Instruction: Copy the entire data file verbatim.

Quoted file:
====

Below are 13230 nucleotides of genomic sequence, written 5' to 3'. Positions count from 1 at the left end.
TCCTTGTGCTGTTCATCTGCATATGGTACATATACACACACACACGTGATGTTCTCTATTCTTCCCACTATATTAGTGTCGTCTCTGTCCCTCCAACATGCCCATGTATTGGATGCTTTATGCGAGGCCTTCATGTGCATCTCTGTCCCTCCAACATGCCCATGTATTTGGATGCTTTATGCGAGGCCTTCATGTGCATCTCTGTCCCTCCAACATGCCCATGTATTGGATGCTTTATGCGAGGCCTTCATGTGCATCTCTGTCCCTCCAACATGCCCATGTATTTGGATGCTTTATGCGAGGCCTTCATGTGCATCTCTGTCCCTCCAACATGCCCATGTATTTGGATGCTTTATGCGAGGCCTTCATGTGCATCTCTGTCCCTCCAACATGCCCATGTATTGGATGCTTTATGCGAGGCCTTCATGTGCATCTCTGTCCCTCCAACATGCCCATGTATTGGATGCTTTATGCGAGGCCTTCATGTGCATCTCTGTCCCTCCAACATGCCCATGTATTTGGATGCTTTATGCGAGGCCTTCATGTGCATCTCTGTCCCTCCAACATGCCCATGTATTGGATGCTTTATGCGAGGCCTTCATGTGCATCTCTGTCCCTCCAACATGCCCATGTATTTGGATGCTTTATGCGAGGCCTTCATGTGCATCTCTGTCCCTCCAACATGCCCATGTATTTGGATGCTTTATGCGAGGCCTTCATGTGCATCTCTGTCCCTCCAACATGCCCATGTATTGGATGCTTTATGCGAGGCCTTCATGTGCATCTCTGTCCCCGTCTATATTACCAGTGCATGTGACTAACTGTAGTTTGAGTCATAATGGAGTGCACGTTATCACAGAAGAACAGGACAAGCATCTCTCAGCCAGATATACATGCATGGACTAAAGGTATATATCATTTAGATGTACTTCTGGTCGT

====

Below are 13230 nucleotides of genomic sequence, written 5' to 3'. Positions count from 1 at the left end.
TCCTTGTGCTGTTCATCTGCATATGGTACATATACACACACACACGTGATGTTCTCTATTCTTCCCACTATATTAGTGTCGTCTCTGTCCCTCCAACATGCCCATGTATTGGATGCTTTATGCGAGGCCTTCATGTGCATCTCTGTCCCTCCAACATGCCCATGTATTTGGATGCTTTATGCGAGGCCTTCATGTGCATCTCTGTCCCTCCAACATGCCCATGTATTGGATGCTTTATGCGAGGCCTTCATGTGCATCTCTGTCCCTCCAACATGCCCATGTATTTGGATGCTTTATGCGAGGCCTTCATGTGCATCTCTGTCCCTCCAACATGCCCATGTATTTGGATGCTTTATGCGAGGCCTTCATGTGCATCTCTGTCCCTCCAACATGCCCATGTATTGGATGCTTTATGCGAGGCCTTCATGTGCATCTCTGTCCCTCCAACATGCCCATGTATTGGATGCTTTATGCGAGGCCTTCATGTGCATCTCTGTCCCTCCAACATGCCCATGTATTTGGATGCTTTATGCGAGGCCTTCATGTGCATCTCTGTCCCTCCAACATGCCCATGTATTGGATGCTTTATGCGAGGCCTTCATGTGCATCTCTGTCCCTCCAACATGCCCATGTATTTGGATGCTTTATGCGAGGCCTTCATGTGCATCTCTGTCCCTCCAACATGCCCATGTATTTGGATGCTTTATGCGAGGCCTTCATGTGCATCTCTGTCCCTCCAACATGCCCATGTATTGGATGCTTTATGCGAGGCCTTCATGTGCATCTCTGTCCCCGTCTATATTACCAGTGCATGTGACTAACTGTAGTTTGAGTCATAATGGAGTGCACGTTATCACAGAAGAACAGGACAAGCATCTCTCAGCCAGATATACATGCATGGACTAAAGGTATATATCATTTAGATGTACTTCTGGTCGT